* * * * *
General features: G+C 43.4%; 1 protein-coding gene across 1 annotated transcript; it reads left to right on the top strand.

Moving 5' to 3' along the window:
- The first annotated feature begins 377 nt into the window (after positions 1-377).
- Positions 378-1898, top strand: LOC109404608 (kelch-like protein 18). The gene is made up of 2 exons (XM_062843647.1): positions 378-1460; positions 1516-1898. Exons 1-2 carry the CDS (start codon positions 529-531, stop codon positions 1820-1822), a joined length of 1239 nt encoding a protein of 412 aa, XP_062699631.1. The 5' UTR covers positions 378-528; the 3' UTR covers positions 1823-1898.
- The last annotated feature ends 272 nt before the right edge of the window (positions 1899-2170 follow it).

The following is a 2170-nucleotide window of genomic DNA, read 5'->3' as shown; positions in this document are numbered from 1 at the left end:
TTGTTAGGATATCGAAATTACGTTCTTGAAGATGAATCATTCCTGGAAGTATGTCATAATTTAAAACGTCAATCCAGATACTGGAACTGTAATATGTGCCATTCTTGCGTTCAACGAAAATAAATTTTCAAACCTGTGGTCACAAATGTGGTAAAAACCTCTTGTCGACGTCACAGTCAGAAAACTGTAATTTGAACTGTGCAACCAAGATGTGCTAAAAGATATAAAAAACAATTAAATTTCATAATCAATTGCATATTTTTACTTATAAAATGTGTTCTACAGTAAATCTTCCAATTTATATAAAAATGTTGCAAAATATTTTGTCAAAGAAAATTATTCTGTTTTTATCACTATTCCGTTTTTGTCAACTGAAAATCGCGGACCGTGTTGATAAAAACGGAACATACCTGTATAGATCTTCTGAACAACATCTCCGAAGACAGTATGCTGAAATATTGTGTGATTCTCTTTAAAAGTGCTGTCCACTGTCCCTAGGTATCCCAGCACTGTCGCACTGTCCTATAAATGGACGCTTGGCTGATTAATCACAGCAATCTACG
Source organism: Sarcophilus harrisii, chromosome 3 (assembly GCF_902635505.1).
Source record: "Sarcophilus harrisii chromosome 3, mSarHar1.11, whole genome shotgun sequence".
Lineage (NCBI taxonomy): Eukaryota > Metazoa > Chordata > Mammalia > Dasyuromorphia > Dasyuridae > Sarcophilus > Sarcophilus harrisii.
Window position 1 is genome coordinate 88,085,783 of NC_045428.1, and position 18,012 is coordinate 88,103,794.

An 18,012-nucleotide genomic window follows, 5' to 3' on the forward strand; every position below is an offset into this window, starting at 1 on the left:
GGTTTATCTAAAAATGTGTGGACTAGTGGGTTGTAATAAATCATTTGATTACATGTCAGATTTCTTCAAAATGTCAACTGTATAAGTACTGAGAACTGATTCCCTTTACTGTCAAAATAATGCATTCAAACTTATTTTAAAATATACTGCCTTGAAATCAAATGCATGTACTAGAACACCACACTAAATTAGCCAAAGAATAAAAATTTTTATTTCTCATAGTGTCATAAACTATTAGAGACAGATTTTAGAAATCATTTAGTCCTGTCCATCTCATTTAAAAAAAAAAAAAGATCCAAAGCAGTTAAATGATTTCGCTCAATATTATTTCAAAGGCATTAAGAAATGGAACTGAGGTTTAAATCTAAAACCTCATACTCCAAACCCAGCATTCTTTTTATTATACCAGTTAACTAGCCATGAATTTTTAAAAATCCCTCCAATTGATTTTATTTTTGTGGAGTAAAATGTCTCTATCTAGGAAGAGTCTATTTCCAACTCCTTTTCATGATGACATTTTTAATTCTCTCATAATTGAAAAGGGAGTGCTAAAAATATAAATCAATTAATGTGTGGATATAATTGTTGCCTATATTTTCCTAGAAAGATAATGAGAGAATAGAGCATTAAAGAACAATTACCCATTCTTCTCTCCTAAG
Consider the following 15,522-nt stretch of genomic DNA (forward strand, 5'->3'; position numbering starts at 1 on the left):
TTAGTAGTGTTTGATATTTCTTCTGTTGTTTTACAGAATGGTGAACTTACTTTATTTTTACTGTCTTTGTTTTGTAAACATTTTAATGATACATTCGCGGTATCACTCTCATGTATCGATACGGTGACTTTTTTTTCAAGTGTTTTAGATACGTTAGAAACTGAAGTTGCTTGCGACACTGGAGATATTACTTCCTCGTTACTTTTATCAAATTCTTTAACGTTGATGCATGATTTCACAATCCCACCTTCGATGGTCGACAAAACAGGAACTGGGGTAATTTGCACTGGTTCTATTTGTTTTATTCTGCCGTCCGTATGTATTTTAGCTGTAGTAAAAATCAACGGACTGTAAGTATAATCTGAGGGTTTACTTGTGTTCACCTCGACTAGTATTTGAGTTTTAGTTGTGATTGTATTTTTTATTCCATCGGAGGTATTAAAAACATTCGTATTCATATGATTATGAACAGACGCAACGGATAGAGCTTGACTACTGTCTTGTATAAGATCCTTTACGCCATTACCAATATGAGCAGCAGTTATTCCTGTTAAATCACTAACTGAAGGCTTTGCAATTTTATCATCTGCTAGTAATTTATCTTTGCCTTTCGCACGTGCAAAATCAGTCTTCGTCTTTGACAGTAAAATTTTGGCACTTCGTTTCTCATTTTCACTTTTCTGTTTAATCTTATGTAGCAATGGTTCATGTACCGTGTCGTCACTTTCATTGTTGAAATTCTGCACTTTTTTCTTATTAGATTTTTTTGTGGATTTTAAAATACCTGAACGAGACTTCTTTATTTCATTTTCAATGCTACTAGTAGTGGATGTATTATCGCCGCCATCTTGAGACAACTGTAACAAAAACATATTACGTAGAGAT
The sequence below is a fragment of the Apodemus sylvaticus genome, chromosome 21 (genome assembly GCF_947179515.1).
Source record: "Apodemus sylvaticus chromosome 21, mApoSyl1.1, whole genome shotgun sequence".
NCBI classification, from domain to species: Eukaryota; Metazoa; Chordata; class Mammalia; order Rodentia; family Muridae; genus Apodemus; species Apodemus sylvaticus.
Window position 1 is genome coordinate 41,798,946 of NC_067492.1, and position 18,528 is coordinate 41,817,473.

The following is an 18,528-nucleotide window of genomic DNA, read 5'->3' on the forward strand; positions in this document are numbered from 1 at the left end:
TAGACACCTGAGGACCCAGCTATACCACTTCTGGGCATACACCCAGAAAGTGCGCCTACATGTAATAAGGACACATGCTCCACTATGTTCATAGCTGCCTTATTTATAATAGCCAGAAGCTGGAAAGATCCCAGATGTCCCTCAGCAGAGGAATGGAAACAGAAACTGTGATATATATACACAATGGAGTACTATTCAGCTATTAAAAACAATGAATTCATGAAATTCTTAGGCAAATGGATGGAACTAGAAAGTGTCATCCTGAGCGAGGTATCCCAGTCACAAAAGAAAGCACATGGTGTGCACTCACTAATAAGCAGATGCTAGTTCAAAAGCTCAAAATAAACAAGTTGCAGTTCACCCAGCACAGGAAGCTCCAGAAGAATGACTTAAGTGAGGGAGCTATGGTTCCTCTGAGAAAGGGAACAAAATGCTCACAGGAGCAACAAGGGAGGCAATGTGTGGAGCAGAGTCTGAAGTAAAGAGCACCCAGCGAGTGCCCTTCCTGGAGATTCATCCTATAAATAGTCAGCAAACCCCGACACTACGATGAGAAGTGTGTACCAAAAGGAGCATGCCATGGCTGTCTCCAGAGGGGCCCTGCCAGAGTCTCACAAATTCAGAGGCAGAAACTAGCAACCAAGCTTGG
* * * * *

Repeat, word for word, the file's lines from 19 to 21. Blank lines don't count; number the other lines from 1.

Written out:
Window position 1 is genome coordinate 41,798,946 of NC_067492.1, and position 18,528 is coordinate 41,817,473.

The following is an 18,528-nucleotide window of genomic DNA, read 5'->3' on the forward strand; positions in this document are numbered from 1 at the left end:
TAGACACCTGAGGACCCAGCTATACCACTTCTGGGCATACACCCAGAAAGTGCGCCTACATGTAATAAGGACACATGCTCCACTATGTTCATAGCTGCCTTATTTATAATAGCCAGAAGCTGGAAAGATCCCAGATGTCCCTCAGCAGAGGAATGGAAACAGAAACTGTGATATATATACACAATGGAGTACTATTCAGCTATTAAAAACAATGAATTCATGAAATTCTTAGGCAAATGGATGGAACTAGAAAGTGTCATCCTGAGCGAGGTATCCCAGTCACAAAAGAAAGCACATGGTGTGCACTCACTAATAAGCAGATGCTAGTTCAAAAGCTCAAAATAAACAAGTTGCAGTTCACCCAGCACAGGAAGCTCCAGAAGAATGACTTAAGTGAGGGAGCTATGGTTCCTCTGAGAAAGGGAACAAAATGCTCACAGGAGCAACAAGGGAGGCAATGTGTGGAGCAGAGTCTGAAGTAAAGAGCACCCAGCGAGTGCCCTTCCTGGAGATTCATCCTATAAATAGTCAGCAAACCCCGACACTACGATGAGAAGTGTGTACCAAAAGGAGCATGCCATGGCTGTCTCCAGAGGGGCCCTGCCAGAGTCTCACAAATTCAGAGGCAGAAACTAGCAACCAAGCTTGG